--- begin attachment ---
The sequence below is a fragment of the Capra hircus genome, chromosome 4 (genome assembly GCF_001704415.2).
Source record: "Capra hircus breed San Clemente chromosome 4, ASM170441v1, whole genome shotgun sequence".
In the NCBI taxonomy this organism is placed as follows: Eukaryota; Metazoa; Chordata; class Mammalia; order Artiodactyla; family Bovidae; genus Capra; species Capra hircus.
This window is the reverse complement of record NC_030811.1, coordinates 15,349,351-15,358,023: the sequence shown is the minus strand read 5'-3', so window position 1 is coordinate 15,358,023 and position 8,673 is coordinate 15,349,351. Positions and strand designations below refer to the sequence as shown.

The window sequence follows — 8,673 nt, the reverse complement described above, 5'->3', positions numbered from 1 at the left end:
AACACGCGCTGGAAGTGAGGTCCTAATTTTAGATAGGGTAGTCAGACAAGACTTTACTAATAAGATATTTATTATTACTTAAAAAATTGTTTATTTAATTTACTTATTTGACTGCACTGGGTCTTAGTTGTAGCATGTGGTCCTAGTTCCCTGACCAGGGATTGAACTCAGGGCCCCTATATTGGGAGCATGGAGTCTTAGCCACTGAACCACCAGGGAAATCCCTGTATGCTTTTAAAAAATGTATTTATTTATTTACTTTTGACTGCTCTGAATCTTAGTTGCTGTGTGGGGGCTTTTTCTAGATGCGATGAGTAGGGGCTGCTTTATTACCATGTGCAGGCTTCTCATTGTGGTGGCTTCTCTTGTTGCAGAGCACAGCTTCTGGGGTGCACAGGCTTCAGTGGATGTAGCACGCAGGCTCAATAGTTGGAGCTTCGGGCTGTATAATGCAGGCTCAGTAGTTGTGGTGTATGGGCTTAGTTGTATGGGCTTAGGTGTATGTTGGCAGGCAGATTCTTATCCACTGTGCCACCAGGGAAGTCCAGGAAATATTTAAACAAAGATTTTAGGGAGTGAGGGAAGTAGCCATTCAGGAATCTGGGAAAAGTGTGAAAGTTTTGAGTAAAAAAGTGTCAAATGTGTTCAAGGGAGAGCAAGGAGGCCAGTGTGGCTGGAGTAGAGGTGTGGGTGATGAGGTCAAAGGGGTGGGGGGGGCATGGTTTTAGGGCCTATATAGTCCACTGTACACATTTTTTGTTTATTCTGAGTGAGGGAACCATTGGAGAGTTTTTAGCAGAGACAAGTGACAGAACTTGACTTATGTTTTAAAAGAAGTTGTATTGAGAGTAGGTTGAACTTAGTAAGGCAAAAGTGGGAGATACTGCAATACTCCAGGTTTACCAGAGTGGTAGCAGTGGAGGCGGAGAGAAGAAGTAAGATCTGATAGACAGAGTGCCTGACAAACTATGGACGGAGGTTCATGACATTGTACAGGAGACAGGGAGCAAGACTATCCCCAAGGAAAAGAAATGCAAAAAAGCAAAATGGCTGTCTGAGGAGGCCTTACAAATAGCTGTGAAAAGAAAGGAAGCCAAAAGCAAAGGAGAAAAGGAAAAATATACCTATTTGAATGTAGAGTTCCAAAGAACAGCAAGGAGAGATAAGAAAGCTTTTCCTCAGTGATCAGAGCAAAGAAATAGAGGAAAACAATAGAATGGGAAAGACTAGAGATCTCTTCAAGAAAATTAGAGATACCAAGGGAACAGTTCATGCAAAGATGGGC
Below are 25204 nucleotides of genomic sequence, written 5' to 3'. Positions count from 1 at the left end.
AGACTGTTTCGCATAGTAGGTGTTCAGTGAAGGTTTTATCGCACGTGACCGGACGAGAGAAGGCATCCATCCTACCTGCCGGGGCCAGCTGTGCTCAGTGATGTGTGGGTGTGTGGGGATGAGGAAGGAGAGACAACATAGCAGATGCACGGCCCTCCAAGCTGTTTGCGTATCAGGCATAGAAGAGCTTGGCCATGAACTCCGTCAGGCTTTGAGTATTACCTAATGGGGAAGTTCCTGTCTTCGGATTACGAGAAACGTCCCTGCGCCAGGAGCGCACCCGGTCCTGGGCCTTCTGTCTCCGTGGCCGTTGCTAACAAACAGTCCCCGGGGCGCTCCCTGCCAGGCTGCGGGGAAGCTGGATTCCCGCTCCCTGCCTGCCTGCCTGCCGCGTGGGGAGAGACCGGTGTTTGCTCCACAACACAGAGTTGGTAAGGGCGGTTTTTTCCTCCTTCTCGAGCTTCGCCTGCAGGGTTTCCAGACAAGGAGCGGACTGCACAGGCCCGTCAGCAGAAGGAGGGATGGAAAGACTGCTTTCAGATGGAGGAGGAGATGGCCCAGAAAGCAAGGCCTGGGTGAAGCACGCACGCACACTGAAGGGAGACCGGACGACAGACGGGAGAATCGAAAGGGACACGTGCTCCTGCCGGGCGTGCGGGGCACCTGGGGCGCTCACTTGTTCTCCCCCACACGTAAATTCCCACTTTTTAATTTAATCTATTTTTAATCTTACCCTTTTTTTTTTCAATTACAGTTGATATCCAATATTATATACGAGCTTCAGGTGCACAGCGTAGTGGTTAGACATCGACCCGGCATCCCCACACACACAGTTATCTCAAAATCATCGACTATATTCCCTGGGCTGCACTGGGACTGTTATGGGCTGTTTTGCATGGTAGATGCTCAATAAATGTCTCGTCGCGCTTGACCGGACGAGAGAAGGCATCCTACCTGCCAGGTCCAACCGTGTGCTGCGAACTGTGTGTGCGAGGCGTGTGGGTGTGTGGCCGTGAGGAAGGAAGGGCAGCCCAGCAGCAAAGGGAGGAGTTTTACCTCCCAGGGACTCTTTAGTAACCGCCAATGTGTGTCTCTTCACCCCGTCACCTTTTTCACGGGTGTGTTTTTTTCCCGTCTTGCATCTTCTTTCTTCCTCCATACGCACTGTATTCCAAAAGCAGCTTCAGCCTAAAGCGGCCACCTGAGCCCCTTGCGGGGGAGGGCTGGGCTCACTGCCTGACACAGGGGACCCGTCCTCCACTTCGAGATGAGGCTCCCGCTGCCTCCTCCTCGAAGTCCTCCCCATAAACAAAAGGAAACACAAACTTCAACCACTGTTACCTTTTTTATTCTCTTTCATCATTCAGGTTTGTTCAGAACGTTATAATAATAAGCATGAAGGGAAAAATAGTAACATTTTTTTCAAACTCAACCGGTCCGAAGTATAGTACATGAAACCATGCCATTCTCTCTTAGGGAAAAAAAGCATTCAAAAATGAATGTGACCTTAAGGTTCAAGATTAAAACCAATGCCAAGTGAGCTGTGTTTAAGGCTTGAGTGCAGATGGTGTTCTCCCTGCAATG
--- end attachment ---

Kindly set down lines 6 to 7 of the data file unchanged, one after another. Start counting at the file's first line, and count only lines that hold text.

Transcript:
AACACGCGCTGGAAGTGAGGTCCTAATTTTAGATAGGGTAGTCAGACAAGACTTTACTAATAAGATATTTATTATTACTTAAAAAATTGTTTATTTAATTTACTTATTTGACTGCACTGGGTCTTAGTTGTAGCATGTGGTCCTAGTTCCCTGACCAGGGATTGAACTCAGGGCCCCTATATTGGGAGCATGGAGTCTTAGCCACTGAACCACCAGGGAAATCCCTGTATGCTTTTAAAAAATGTATTTATTTATTTACTTTTGACTGCTCTGAATCTTAGTTGCTGTGTGGGGGCTTTTTCTAGATGCGATGAGTAGGGGCTGCTTTATTACCATGTGCAGGCTTCTCATTGTGGTGGCTTCTCTTGTTGCAGAGCACAGCTTCTGGGGTGCACAGGCTTCAGTGGATGTAGCACGCAGGCTCAATAGTTGGAGCTTCGGGCTGTATAATGCAGGCTCAGTAGTTGTGGTGTATGGGCTTAGTTGTATGGGCTTAGGTGTATGTTGGCAGGCAGATTCTTATCCACTGTGCCACCAGGGAAGTCCAGGAAATATTTAAACAAAGATTTTAGGGAGTGAGGGAAGTAGCCATTCAGGAATCTGGGAAAAGTGTGAAAGTTTTGAGTAAAAAAGTGTCAAATGTGTTCAAGGGAGAGCAAGGAGGCCAGTGTGGCTGGAGTAGAGGTGTGGGTGATGAGGTCAAAGGGGTGGGGGGGGCATGGTTTTAGGGCCTATATAGTCCACTGTACACATTTTTTGTTTATTCTGAGTGAGGGAACCATTGGAGAGTTTTTAGCAGAGACAAGTGACAGAACTTGACTTATGTTTTAAAAGAAGTTGTATTGAGAGTAGGTTGAACTTAGTAAGGCAAAAGTGGGAGATACTGCAATACTCCAGGTTTACCAGAGTGGTAGCAGTGGAGGCGGAGAGAAGAAGTAAGATCTGATAGACAGAGTGCCTGACAAACTATGGACGGAGGTTCATGACATTGTACAGGAGACAGGGAGCAAGACTATCCCCAAGGAAAAGAAATGCAAAAAAGCAAAATGGCTGTCTGAGGAGGCCTTACAAATAGCTGTGAAAAGAAAGGAAGCCAAAAGCAAAGGAGAAAAGGAAAAATATACCTATTTGAATGTAGAGTTCCAAAGAACAGCAAGGAGAGATAAGAAAGCTTTTCCTCAGTGATCAGAGCAAAGAAATAGAGGAAAACAATAGAATGGGAAAGACTAGAGATCTCTTCAAGAAAATTAGAGATACCAAGGGAACAGTTCATGCAAAGATGGGC
Below are 25204 nucleotides of genomic sequence, written 5' to 3'. Positions count from 1 at the left end.